3 Answers | Add Yours
There is a hint of humorousness in the last sentenceof "The Open Window" that relieves the tension in the preceding paragraph in which the reader learns that Vera is an unscrupulous and imaginative story-teller. If the story had ended at the preceding paragraph,
[Nuttel] had to spend the night in a newly dug grave with the creatures snarling and grinning and foaming just above him. Enough to make anyone lose their nerve.
there would have been a chill, unnerving element to the revelation that Vera is telling stories! After all, Nuttel needs a nerve cure and he literally ran from the house; this is maliciousness. But the last gently humorous sentence changes the mood through the tone of the narrator's voice and lets us know that Vera's focus is on the "romance" (which meant "adventure" in the 19th century) and not on malicious harm to others.
The last sentence does certainly give an ironic twist to our new understanding of what we have heard and seen in the story when we understand how blithely Vera drops into the story-teller's mood and persona.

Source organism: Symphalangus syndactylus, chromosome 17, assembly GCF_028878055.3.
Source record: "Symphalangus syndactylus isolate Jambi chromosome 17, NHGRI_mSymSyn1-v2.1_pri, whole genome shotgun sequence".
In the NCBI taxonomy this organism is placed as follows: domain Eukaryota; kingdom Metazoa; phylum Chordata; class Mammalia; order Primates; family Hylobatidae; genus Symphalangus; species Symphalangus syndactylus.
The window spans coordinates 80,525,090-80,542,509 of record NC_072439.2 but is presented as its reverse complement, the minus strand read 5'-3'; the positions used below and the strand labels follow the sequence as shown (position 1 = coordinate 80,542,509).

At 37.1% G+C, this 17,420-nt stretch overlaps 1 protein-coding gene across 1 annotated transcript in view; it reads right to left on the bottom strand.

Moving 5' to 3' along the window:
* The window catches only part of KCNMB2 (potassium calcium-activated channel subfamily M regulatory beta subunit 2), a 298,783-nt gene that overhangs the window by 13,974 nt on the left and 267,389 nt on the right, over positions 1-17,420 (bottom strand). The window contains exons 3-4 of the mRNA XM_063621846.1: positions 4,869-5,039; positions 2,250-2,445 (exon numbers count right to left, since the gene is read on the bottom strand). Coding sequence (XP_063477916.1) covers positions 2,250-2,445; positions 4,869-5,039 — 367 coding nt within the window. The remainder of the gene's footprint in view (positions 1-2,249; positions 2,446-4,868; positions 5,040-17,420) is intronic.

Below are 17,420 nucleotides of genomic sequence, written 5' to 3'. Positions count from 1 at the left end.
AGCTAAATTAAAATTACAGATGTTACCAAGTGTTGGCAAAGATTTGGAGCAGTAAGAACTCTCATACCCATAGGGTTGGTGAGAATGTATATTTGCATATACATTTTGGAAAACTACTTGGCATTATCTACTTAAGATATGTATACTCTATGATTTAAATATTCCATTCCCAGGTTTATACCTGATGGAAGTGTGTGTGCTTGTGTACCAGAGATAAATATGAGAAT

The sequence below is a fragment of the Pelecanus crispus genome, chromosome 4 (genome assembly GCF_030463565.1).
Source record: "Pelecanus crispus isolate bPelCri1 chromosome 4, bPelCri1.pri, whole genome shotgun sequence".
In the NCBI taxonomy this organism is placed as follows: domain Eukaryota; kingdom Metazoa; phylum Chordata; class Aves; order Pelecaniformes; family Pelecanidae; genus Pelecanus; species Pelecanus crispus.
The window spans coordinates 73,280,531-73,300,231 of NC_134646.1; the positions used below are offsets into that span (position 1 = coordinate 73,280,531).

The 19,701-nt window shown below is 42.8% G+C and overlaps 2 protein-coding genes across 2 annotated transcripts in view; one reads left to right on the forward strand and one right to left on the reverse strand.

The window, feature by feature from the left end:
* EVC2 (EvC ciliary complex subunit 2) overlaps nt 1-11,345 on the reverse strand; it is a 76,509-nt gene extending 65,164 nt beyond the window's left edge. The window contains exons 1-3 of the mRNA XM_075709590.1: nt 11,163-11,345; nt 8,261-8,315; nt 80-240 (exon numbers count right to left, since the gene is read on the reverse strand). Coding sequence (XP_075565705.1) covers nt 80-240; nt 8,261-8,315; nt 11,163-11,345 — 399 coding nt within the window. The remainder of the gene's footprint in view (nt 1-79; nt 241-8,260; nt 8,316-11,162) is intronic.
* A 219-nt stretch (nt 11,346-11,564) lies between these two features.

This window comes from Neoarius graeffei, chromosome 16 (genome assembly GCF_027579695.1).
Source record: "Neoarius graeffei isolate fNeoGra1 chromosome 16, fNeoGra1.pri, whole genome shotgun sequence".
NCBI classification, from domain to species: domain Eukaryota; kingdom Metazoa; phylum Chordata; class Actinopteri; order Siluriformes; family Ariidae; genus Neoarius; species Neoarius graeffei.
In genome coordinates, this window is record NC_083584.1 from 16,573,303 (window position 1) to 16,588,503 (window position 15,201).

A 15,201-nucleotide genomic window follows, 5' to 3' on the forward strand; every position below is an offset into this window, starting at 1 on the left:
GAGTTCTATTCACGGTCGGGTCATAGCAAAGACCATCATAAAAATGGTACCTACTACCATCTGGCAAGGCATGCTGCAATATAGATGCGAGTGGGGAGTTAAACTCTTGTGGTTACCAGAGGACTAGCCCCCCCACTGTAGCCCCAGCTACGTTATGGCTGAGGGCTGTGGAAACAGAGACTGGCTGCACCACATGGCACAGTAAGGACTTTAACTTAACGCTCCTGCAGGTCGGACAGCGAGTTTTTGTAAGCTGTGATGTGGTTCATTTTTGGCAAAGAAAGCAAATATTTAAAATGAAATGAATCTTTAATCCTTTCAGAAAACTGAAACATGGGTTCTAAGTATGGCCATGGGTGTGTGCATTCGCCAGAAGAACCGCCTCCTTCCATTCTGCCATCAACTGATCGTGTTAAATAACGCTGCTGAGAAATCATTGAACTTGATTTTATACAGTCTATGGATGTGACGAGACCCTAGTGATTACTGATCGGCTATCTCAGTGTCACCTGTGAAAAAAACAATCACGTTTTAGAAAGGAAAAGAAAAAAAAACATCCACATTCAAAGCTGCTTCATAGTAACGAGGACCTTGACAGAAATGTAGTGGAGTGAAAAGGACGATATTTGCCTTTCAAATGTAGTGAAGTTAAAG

I think it is definitely both - the last, stark paragraph represents the power of stories in the hands of a great storyteller, which Vera has definitely shown herself to be. Note the way in which, having tricked Mr. Nuttel into believing her ghost story with humorous consequences she proceeds to do exactly the same with her relatives - she is able to fool everyone with her storytelling abilities.
In Saki's story The Open Window we meet the niece of Mrs. Sappleton. She is about 15 years old and as we learn by the end of the story a competent liar. Her remarks to Mr. Nuttle are a creation of her imagination used to set him up in the end. Saki also sets up the reader in this same humor. After he rushes out of the house in pure terror because of her story, she immediately makes up another story to complete her ruse. Saki's remark at the end, "Romance at short notice was her speciality." is humorous and somewhat an indication of verbal irony, and "Saki uses a symbol ironically by having the open window, an object one might expect would imply honesty, as a symbol of deceit." However, "Saki's wit is at the height of its power in this story of a spontaneous practical joke played upon a visiting stranger. The practical joke recurs in many of Saki's stories, but "The Open Window'' is perhaps his most successful and best known example of the type."
We’ve answered 318,957 questions. We can answer yours, too.Ask a question